“Wow, You’re One of Us!” It was an exclamation I heard from across the way at the iris booth. The venue was the National Heirloom Expo which took place recently in Santa Rosa, California and is billed as The World’s Pure Food Fair. And though I don’t know what exactly the reference was toward, the sentiment very well summarized the feeling of the event.
I was there as a vendor for my book series, Seed Savers, but also to meet people, attend workshops, and hear nationally known speakers in the food movement. It was an awesome time, and I hope to return next year. As an author, I like in-person events rather than just focusing on online sales, but that’s another post. Right now I’d like to write a summary of what I saw and did in the three days of the expo, and hopefully follow up with more posts.
This was the fourth year of the Heirloom Exposition, and you get the feeling it has grown maybe a little too fast for the organizers. There didn’t seem to be a list or map of vendors, so a lot of people would stop and ask if I knew where so-and-so’s booth was. I think it also would be nice for vendors to have little tags to wear like the speakers had.
That being said, I liked the laid back county fair feel of the event. Having a vendor table, I didn’t get to partake in as much of the fair as I would have liked, but because my husband graciously assisted me, I did get out a little. And it was all great.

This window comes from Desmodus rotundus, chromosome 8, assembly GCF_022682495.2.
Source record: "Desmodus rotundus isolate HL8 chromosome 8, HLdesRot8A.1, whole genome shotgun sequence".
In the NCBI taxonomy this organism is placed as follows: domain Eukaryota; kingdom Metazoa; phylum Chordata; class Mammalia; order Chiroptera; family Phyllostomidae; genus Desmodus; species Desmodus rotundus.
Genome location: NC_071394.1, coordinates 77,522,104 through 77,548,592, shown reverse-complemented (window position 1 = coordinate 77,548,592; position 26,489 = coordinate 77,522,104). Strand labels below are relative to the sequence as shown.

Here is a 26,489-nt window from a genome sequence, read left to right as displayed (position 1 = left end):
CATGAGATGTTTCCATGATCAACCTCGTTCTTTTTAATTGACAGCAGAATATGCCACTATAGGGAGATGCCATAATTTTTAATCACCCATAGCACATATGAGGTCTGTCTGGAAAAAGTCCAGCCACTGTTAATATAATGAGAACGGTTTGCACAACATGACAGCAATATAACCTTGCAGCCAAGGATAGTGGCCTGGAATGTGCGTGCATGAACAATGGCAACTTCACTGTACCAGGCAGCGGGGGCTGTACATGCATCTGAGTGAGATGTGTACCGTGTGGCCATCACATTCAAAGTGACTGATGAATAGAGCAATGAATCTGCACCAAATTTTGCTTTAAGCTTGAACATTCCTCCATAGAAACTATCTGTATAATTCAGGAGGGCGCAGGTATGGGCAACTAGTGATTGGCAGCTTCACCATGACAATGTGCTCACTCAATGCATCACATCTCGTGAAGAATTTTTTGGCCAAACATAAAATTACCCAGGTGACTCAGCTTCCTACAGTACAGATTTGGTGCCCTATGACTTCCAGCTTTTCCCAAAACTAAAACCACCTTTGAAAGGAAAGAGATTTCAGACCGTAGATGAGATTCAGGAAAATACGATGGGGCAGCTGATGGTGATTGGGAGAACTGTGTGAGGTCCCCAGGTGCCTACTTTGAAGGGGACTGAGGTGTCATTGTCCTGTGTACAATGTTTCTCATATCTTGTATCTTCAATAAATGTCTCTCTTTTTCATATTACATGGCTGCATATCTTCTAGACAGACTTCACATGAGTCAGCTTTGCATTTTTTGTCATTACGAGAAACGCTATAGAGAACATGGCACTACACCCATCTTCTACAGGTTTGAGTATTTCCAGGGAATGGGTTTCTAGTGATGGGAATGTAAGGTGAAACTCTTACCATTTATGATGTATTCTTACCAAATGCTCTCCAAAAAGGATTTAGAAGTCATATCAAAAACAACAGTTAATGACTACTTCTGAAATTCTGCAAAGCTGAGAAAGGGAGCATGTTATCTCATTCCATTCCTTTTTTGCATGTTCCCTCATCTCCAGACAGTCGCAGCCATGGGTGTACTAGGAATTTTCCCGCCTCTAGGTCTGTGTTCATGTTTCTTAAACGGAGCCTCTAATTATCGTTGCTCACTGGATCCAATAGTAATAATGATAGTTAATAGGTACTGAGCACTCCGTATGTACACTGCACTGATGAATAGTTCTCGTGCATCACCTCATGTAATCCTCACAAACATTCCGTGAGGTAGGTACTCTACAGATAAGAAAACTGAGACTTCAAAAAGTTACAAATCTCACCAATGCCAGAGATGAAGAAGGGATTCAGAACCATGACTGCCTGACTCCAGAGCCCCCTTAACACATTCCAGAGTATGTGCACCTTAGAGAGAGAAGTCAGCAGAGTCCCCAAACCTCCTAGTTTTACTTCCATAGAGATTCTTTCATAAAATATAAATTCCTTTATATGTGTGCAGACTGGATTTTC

What was there to do?
One of my favorite areas was the exhibition building. There were long tables spilling over with all kinds of vegetables in their glorious varietous beauty! And of course, the giant squash tower showcased on the expo’s website. This building also housed the school gardens displays, gourd carving, watermelon and vegetable carving, tasting, artwork, an aquaponics display, and pumpkins weighing over a thousand pounds.
There was also a music stage. I didn’t get to stop and listen, but every time I walked by there was wonderful music playing. In the food court there was a guy playing piano (Petaluma Pete) despite the heat. Lots of healthy food and drinks were available in the food section. And all day long there were workshops, classes, tastings, and more. I never even made it to the animal barns.
I, of course, spent most of my time in the vendor building–a gardening and foodie shopping paradise. There were baskets and fermenting pots, heirloom seeds and how-to books, mushroom growing kits and jewelry, iris bulbs, and much, much more. For a photo montage, see my previous post.
Everyone was supportive and cared about healthy food. It was a warm and welcoming atmosphere. Though many of the folks were local, I came from out of state. Still, the exclamation “You’re One of Us!” made me smile. That’s the way I felt. I’ll be happy to return.